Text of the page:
[EM] Does Top Two Approval fail the Favorite Betrayal Criterion

Abd ul-Rahman Lomax abd at lomaxdesign.com
Thu Jun 6 16:35:33 PDT 2013

Subject was: Re: [EM] Someone thinks that Approval should meet the 
Mutual Majority Criterion

At 01:56 PM 6/6/2013, Jameson Quinn wrote:

>2013/6/6 Abd ul-Rahman Lomax <<mailto:abd at lomaxdesign.com>abd at lomaxdesign.com>
>Another issue that was left a bit hanging in discussions on the CES list:
>Does top-two Approval fail the Favorite Betrayal Criterion? There 
>are really two forms of top-two Approval to be considered, plus a third detail.
>1. Top two approval where two candidates advance to the general election.
>This fails FBC. I am sympathetic to Abd's arguments about how the 
>electorate will change based on preference strength, and how 
>well-informed voters will tend to find a way to avoid FBC failure, 
>but that doesn't mean that it passes the criterion, merely that the 
>failure is minor.

James does not help us out with a description of why it fails. 
Further, "failure is minor" is an issue when using voting systems 
criteria to study voting systems. That's the problem with using the 
criteria as absolutes.

I did not give examples because I'm not asserting failure. Someone 
who is asserting it, I'd prefer that they at least show an example. 
It would be generous to cover the underlying utilities motivating the 
behavior, but I'll do that if the writer doesn't. (Or will infer them 
and might show that they do not significantly motivate the behavior, 
as a rough and nonspecific analysis is telling me.)

>2. Top two approval where a candidate with a majority can win, 
>otherwise two candidates advance.
>Still fails, although it's slightly better.

 From what point of view? *How* is it better? *How much* better?

>3. If write-in votes are allowed in the runoff, the primary is 
>actually a nomination device, not the actual election. The actual 
>election being Approval, the combination must satisfy FBC if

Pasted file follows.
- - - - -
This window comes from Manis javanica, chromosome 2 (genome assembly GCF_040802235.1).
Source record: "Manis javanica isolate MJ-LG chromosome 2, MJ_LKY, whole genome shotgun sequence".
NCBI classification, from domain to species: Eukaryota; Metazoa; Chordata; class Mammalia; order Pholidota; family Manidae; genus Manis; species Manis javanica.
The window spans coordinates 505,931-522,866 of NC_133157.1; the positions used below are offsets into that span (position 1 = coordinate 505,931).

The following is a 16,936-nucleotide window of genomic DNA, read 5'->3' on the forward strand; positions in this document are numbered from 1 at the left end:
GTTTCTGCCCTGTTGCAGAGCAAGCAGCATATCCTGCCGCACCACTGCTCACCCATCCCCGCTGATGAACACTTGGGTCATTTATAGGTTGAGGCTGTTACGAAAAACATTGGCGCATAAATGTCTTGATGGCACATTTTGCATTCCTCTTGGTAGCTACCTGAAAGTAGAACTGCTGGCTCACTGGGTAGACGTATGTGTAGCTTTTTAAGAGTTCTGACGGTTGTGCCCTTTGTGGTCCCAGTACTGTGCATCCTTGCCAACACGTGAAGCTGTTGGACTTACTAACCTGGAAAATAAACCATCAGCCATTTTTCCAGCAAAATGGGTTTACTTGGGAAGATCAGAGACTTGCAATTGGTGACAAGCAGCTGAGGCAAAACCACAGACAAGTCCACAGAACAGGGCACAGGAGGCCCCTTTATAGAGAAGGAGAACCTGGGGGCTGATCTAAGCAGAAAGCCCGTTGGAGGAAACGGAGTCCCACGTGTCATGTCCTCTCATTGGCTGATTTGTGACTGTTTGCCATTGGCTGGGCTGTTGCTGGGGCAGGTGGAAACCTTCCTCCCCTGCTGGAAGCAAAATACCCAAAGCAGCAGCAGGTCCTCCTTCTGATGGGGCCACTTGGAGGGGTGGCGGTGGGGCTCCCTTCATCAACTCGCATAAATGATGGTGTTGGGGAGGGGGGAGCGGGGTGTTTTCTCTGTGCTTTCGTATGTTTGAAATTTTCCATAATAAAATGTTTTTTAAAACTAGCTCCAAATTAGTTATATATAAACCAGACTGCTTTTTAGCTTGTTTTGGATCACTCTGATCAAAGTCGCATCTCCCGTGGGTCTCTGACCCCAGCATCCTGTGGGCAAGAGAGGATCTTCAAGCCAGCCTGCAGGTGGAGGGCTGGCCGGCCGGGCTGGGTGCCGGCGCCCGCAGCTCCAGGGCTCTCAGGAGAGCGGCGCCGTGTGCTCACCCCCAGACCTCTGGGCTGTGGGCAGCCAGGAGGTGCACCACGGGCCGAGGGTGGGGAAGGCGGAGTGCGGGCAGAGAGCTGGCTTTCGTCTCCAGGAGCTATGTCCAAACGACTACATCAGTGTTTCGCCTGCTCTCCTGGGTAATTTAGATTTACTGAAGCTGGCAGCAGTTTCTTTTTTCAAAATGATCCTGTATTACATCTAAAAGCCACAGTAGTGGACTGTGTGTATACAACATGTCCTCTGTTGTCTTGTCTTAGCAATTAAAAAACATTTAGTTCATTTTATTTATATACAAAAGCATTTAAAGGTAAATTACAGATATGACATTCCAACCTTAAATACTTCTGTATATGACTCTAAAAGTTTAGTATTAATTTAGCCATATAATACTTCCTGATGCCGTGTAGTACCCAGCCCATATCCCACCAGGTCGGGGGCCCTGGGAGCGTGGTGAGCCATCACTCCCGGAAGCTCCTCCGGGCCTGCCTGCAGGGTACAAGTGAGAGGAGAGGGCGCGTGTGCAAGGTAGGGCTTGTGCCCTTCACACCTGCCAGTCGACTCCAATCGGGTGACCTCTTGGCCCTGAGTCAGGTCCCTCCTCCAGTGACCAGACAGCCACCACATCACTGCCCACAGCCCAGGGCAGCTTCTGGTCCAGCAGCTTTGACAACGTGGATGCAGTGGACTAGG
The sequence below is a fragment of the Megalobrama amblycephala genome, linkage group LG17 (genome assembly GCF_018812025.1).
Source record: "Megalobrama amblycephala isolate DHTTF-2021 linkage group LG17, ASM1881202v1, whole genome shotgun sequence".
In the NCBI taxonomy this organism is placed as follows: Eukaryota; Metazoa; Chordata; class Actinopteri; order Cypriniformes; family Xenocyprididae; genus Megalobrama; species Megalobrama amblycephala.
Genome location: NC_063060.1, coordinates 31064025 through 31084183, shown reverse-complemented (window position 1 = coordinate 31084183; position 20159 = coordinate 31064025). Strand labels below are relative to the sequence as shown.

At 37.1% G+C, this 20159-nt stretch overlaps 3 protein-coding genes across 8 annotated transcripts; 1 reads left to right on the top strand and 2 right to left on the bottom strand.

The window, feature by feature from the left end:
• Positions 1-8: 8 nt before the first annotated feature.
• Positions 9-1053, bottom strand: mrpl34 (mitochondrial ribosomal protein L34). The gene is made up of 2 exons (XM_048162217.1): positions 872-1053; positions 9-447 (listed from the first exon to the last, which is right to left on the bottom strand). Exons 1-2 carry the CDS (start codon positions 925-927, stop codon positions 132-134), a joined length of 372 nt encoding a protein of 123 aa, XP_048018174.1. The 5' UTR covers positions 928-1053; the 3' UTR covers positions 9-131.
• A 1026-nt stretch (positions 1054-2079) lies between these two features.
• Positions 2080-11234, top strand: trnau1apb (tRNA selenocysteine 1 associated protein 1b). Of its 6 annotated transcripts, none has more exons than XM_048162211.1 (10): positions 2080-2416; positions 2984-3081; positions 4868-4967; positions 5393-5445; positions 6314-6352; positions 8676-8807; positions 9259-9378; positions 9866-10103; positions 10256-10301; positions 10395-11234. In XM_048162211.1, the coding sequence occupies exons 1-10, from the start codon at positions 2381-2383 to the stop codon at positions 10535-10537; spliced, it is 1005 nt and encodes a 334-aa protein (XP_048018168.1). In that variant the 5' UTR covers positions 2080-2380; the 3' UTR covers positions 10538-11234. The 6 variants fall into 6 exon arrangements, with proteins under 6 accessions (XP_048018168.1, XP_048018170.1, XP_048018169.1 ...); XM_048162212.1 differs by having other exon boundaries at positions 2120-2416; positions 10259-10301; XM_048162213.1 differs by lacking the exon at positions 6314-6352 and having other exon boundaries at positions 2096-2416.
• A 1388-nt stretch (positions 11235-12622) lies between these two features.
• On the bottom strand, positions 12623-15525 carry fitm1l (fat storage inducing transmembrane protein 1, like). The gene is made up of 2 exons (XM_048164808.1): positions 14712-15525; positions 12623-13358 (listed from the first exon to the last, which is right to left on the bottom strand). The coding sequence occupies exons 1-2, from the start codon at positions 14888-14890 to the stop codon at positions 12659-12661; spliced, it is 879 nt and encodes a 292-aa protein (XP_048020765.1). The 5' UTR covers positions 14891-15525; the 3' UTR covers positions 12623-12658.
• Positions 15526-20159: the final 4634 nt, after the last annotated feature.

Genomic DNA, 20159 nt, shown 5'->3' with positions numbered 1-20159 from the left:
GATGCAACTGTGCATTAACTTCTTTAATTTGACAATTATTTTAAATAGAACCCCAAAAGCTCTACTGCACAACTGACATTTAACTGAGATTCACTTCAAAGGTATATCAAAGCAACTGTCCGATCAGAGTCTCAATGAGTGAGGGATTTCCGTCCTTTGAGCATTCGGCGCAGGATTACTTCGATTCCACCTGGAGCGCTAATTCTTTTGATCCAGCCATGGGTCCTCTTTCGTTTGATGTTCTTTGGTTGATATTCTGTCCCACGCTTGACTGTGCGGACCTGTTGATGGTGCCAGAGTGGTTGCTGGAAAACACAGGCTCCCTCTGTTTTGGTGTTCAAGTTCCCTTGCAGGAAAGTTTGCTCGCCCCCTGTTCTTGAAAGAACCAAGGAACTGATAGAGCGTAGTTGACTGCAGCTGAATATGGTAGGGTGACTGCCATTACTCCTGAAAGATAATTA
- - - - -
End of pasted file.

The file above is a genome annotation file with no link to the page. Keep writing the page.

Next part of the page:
>Approval does, and it does.
>This is true... but only if there's a hard threshold for making it 
>to the second round. That is, "all candidates with over 1/3 approval 
>advance", or some such; and if there are fewer than 2 such 
>candidates, the highest approval wins in the first round.

No. Threshold has nothing to do with it. If the primary is only a 
nomination device, it is like petition requirements or partisan 
primaries. Understand that this is like the Arizona proposal, but 
with Approval in the final election. If the final election is 
Approval, Approval satisfies FBC, because the voters may still vote 
for their Favorite in the general election. There is no cost to that, 
and by the rule that a method satisfies FBC if there is a simple way 
for the voter to actually vote for their Favorite and not betray the 
Favorite by voting for someone else *over* the Favorite, and gain as 
good an expected result, then FBC is satisfied.

>(If write-in votes are allowed, in this concept, the runoff must 
>also be Approval.)
>Arizona had a method up for legislative passage that would have 
>allowed municipalities to use a two-stage voting system with an 
>Approval primary, top-two advancing to the general election with 
>ballot placement, and, apparently, write-ins allowed in the general 
>election (as well as in the primary). The primary has no majority 
>test, it is top-two plurality, but voters may vote for as many 
>candidates as they choose. The runoff is standard vote-for-one.
>So, first of all, does this method fail FBC? If so, is the scenario 
>plausible for real voters? These are nonpartisan elections.

I'm not seeing any actual analysis here, just authoritarian statements. 

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